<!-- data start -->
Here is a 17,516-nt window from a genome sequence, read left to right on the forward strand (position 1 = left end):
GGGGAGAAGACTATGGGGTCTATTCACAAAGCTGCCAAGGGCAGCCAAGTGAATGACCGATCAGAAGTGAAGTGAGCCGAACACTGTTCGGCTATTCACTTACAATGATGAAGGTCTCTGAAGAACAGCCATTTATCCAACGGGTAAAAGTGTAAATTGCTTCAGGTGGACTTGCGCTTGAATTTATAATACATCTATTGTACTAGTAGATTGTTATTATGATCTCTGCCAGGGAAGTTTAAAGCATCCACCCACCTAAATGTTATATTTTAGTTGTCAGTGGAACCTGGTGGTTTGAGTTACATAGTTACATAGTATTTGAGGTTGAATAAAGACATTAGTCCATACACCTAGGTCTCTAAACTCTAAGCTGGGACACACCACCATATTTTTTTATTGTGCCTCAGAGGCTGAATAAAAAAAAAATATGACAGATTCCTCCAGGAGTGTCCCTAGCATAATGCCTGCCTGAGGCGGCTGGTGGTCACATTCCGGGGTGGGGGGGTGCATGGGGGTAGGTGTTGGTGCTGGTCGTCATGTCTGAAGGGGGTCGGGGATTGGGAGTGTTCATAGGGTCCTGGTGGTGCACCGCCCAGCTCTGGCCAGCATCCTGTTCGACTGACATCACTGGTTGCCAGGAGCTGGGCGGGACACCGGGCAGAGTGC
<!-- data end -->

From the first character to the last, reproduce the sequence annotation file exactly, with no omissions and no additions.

Here is a 17,516-nt window from a genome sequence, read left to right on the forward strand (position 1 = left end):
GGGGAGAAGACTATGGGGTCTATTCACAAAGCTGCCAAGGGCAGCCAAGTGAATGACCGATCAGAAGTGAAGTGAGCCGAACACTGTTCGGCTATTCACTTACAATGATGAAGGTCTCTGAAGAACAGCCATTTATCCAACGGGTAAAAGTGTAAATTGCTTCAGGTGGACTTGCGCTTGAATTTATAATACATCTATTGTACTAGTAGATTGTTATTATGATCTCTGCCAGGGAAGTTTAAAGCATCCACCCACCTAAATGTTATATTTTAGTTGTCAGTGGAACCTGGTGGTTTGAGTTACATAGTTACATAGTATTTGAGGTTGAATAAAGACATTAGTCCATACACCTAGGTCTCTAAACTCTAAGCTGGGACACACCACCATATTTTTTTATTGTGCCTCAGAGGCTGAATAAAAAAAAAATATGACAGATTCCTCCAGGAGTGTCCCTAGCATAATGCCTGCCTGAGGCGGCTGGTGGTCACATTCCGGGGTGGGGGGGTGCATGGGGGTAGGTGTTGGTGCTGGTCGTCATGTCTGAAGGGGGTCGGGGATTGGGAGTGTTCATAGGGTCCTGGTGGTGCACCGCCCAGCTCTGGCCAGCATCCTGTTCGACTGACATCACTGGTTGCCAGGAGCTGGGCGGGACACCGGGCAGAGTGC